Research Project: Maus

This will be the major research component of this course and it is worth the largest percentage of your grade.The text at the center of your research project is Maus. I expect the final draft of this project to remain in sections. Do not spend your time/energy in crafting transitions—I’d rather you focus on each section’s content and analysis.

The Proposal

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It can look like this:

Paper #3 Proposal

Name:

Thesis:

Source #1 title and author:

Source #2 title and author:

Source #3 title and author:

Final Draft Structure and Instructions

Part 1: Introduction

What is your argument? What claim are you making about Maus? How are you using a theme or metaphor to help your readers understand something new about the novel? The .pdfs in the course library should be utilized. This section will include your thesis.

***This section should explain:

1. novel (how does this novel speak to the theme or metaphor you’ve selected)

2. theme (why does this theme or metaphor speak to the novel as a whole)

3. “so what?” (why/how should your reader care about the argument you’re making)  

Requirements: 400 words, at least 1 outside source.

Part 2: Critical Context

1. Give me an overview of the critical conversation around your theme/topic.. You could consider several of the following: politics, history, economics, society, culture and science/technology. 2. Relate this critical context to your theme and the novel. 3. Cite at least two reputable sources.These reputable sources should be critically focused and do not have to mention the novel. It is your job to make the connections between the critical context, novel, and your argument for the reader. Requirements: 400 words, at least 2 reputable sources.

Part 3: Criticism and Response

Find one critical piece that examines your theme and the novel. The “piece” may be either a peer-reviewed journal article or a chapter from a scholarly monograph. Journal articles can be accessed via the library search engines.  The article must have been peer-reviewed.  If it is a book chapter, the chapter must be focused on the novel, not just mentioning it in passing. The “piece” must be working with a certain theme in the novel. Read the article. Write a detailed summary (about 300-400 words) and then respond to it (about 100 to 200 words). Your response, whether you agree or disagree, should refer to specific examples from the critical work. Requirement: 400 words; one source, a peer-reviewed journal article from a library database OR a chapter from a scholarly monograph.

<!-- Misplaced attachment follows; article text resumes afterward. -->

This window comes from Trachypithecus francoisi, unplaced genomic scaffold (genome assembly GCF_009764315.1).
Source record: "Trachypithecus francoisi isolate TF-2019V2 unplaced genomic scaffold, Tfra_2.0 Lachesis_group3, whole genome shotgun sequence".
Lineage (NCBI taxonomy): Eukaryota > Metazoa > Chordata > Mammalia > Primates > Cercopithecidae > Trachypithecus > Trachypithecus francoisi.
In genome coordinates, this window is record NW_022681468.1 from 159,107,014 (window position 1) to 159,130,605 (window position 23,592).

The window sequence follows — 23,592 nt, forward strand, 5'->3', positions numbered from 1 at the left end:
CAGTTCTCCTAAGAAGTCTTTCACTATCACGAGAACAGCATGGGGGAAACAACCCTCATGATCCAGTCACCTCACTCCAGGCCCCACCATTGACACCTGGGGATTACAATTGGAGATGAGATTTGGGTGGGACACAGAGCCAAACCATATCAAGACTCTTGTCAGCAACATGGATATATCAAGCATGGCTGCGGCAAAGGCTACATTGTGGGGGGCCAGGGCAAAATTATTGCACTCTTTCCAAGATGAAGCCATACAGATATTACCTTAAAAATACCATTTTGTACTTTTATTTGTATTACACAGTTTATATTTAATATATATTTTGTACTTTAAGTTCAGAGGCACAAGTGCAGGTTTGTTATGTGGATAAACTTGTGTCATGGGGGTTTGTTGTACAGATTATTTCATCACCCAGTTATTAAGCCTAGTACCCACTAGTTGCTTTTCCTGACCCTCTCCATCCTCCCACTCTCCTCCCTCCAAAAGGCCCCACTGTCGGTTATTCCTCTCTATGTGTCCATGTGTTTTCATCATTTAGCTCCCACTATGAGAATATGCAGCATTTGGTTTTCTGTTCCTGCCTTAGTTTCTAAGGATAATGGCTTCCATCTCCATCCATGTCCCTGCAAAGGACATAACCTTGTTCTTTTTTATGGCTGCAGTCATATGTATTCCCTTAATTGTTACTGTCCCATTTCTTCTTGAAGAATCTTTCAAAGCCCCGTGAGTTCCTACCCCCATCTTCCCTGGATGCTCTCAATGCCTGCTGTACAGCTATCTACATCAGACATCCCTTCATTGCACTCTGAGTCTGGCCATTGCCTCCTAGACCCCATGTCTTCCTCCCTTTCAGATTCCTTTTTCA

Part 4: Close Reading

Sticking with the particular theme from your thesis, pick a passage from the novel you’ve selectedto close read. The selection of text should not be longer than a page. You will close read that theme into the passage, which will serve as the best example to prove your thesis. Then you must make a claim about what that theme does for the novel as a whole. Requirements:  400 words; no sources needed, but you should make frequent references to the novel.

Part 5: So what?

You’ve done a significant amount of analysis so far. Now you must further answer the dreaded so what? question that plagues English papers. What does all of this matter, why did you tell the reader this analysis, and how can you connect this reading to outside of the text (or our current lives)? Requirement: 400 words, no sources.

(Total word count: 2000 words)

Your works cited page also has requirements:

1. MLA format

2. No hyperlinks anywhere

3. At least five sources: Part I’s 1 source, Part II’s 2 sources, Part III’s 1 source, and the novel

In the past, I’ve had a few students who have missed the mark on this assignment in ways that severely impacted their grades. Below is a “do not” list to prevent any major slip-ups.

1. Do not write less than 400 words per section. You will lose many, many points.

2. Do not use Wikipedia or other non-academic sources. Ever.

3. Do not choose a book review for any of your sources.

4. Do not confuse your own analysis with quoted material. It should be clear to the reader where the source ends and your analysis begins. Use in-text citations in MLA format.

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